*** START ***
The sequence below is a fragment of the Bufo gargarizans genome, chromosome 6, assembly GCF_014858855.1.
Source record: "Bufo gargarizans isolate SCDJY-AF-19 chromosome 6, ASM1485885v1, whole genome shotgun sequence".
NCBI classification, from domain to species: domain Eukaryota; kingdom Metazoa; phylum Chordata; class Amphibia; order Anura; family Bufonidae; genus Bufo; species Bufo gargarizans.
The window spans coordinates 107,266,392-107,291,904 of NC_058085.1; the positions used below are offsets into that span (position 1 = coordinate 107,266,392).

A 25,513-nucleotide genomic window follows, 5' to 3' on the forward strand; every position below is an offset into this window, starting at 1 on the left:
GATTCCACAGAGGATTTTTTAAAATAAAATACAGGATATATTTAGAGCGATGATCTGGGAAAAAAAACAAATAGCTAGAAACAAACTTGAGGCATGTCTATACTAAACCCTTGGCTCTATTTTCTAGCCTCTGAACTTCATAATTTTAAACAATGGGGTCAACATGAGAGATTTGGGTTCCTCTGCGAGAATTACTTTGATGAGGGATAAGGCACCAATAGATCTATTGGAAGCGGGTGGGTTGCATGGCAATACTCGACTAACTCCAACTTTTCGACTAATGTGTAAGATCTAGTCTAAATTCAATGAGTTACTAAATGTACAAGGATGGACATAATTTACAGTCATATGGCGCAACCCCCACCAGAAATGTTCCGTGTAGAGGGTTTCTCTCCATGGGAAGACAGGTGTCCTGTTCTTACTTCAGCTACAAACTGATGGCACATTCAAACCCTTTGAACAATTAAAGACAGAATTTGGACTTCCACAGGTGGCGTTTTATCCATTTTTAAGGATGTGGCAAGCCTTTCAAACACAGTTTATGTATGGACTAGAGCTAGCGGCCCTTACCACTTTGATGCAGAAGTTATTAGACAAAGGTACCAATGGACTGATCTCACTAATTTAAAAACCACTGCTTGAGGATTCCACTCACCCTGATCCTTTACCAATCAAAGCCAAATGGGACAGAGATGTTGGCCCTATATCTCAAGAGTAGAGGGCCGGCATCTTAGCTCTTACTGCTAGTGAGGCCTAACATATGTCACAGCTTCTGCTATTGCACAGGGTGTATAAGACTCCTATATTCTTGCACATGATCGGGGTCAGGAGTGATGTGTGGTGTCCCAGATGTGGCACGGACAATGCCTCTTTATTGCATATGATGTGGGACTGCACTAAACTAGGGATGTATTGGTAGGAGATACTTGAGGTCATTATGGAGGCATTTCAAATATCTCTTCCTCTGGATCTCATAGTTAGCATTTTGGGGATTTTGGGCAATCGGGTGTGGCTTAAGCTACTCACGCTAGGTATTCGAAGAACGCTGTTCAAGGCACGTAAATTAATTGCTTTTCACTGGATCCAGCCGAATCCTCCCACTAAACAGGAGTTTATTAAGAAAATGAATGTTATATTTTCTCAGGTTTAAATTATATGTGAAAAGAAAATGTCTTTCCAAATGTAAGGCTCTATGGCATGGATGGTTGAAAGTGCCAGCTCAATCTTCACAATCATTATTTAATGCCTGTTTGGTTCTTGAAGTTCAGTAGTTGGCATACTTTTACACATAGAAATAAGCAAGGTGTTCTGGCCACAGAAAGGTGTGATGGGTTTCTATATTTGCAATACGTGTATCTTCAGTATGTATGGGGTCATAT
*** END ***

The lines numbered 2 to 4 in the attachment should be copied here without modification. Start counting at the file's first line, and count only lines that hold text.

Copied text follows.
Source record: "Bufo gargarizans isolate SCDJY-AF-19 chromosome 6, ASM1485885v1, whole genome shotgun sequence".
NCBI classification, from domain to species: domain Eukaryota; kingdom Metazoa; phylum Chordata; class Amphibia; order Anura; family Bufonidae; genus Bufo; species Bufo gargarizans.
The window spans coordinates 107,266,392-107,291,904 of NC_058085.1; the positions used below are offsets into that span (position 1 = coordinate 107,266,392).